“The importance of the NAACP’s civil disobedience action was not made clear,” Jefferson, whose book includes a chapter on Bruce’s Beach, wrote, “as one of the precursors to Manhattan Beach officials buying up the shoreline to make sure it would be available for public use.”
This action and its results were important civil rights and beach access-victories, she said, not just for African Americans but also for all Californians.
And while the staff presentation did report on both Lindsey and developer Frank Daugherty’s motivations, with the latter admitting to a local newspaper in 1945 that he wanted Black people out of the city, it failed to mention similar actions of one other prominent Manhattan Beach figure: developer and city co-founder George Peck, who was just as big a part of forcing Black people out of Manhattan Beach, Jefferson said.
Peck, the historian added, placed “no trespassing” signs on the strip of land in front of the Bruces’ property in 1912, forcing African Americans to walk a half mile around his oceanfront parcel to access the beach.
Peck is mentioned prominently and appreciatively on the plaque the city installed at Bruce’s Beach in 2006.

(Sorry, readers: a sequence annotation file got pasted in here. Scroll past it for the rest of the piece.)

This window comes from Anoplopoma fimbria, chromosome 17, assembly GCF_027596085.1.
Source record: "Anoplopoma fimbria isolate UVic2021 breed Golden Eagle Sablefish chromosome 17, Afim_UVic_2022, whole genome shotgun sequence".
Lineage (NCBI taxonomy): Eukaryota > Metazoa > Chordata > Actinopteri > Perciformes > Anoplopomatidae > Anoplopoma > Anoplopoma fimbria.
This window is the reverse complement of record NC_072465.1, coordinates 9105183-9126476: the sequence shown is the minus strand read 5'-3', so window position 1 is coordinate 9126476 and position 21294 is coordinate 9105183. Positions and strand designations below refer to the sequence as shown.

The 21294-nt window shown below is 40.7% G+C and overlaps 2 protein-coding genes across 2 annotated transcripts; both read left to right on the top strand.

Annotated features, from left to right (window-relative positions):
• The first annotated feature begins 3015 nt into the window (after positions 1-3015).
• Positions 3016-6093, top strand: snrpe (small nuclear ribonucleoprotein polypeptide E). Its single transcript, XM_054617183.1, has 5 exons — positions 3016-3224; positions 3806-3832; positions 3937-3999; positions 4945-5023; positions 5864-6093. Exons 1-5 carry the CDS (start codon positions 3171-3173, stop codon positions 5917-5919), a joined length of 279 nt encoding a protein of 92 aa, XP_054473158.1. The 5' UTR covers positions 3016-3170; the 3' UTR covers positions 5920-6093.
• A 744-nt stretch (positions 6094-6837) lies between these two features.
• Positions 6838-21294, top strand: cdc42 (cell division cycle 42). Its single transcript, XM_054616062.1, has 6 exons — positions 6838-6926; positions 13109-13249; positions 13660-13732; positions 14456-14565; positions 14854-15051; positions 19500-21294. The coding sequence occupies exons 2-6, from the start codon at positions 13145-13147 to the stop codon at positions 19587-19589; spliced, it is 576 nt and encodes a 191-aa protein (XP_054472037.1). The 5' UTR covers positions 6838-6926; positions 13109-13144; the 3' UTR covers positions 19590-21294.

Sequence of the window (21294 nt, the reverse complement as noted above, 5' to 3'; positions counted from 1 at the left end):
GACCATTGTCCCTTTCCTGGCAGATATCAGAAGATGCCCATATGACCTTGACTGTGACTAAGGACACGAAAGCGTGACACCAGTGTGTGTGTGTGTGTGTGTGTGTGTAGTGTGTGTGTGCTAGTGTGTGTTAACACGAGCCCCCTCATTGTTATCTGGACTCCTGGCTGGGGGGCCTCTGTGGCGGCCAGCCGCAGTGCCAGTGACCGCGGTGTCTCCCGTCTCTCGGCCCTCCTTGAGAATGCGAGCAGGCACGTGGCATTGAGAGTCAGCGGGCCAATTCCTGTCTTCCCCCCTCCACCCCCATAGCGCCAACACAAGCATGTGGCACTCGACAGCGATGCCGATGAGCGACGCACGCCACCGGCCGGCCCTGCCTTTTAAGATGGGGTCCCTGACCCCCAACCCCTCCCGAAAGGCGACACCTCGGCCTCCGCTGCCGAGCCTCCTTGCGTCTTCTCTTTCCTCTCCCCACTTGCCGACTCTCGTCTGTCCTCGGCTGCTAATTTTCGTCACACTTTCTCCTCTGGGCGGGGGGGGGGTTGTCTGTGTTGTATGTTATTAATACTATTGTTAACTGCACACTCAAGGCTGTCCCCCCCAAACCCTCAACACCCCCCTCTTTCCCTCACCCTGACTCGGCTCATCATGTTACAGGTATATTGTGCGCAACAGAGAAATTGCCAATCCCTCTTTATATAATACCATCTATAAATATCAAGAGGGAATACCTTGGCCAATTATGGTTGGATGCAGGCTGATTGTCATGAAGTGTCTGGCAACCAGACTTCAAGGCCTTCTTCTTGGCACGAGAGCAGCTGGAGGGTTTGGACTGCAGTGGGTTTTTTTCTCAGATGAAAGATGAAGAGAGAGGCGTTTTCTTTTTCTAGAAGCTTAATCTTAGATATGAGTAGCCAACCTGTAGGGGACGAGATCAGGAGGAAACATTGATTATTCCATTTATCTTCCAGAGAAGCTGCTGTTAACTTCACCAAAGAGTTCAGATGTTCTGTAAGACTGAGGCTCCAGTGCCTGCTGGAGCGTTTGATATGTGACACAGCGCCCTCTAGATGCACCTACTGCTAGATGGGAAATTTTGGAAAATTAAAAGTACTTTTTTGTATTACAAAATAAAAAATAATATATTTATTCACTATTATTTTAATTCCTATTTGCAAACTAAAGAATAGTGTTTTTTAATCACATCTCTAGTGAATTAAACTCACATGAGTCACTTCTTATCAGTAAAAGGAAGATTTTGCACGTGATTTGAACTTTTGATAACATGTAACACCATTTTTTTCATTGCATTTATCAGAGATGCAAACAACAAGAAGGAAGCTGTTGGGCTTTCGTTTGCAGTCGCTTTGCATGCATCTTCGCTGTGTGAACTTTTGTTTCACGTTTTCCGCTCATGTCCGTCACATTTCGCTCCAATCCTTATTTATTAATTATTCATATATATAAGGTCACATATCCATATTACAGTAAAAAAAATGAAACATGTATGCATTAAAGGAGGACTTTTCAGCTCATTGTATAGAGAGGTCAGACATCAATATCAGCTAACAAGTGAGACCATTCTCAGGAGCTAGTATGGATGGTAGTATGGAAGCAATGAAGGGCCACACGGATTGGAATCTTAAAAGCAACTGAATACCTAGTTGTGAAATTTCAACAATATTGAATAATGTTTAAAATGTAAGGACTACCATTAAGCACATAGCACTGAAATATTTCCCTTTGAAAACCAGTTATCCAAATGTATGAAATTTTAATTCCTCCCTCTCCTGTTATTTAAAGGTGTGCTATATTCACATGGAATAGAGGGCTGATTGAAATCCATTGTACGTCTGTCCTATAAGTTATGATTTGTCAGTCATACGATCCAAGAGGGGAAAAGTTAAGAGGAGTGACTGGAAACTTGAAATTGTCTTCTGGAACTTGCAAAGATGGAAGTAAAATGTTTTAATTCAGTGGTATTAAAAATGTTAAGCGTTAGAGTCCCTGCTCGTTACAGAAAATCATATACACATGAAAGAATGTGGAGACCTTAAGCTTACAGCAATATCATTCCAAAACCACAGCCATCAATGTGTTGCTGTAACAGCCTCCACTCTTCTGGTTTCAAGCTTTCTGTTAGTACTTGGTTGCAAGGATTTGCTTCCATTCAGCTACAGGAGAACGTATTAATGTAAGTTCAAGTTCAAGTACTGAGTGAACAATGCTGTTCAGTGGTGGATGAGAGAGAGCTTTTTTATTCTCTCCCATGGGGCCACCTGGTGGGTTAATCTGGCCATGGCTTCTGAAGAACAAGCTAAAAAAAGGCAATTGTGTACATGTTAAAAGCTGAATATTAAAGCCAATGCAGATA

The city should look “at the achievements and issues of racism that the African American pioneers of Manhattan Beach” endured, Jefferson said.
As for how to move the city forward, those who have advocated for reconciliation have already begun pushing Manhattan Beach on the steps it should take — even before the task force has started in earnest.
Ward, who rents her Manhattan Beach home, outlined three actions for the city, for example. They are:
- Restore the land to the Bruces;
- Provide the family restitution of lost business enterprise;
- And give reparations to all Black people via programs that will allow those with low and moderate incomes to own homes in Manhattan Beach.
And Kaitlyn McQuown, a resident who started the petition urging the council to address inequities associated with Bruce’s Beach, agreed.
“When the city pushed out the Bruces, it destroyed opportunities for Black residents to build generational wealth and sent the message loud and clear to Black families that they were not welcome,” McQuown wrote by email. “We must repair that damage by removing barriers for Black homeowners and business owners to move into the community.”
Still, McQuown expressed “cautious optimism” about what the city’s next steps might be.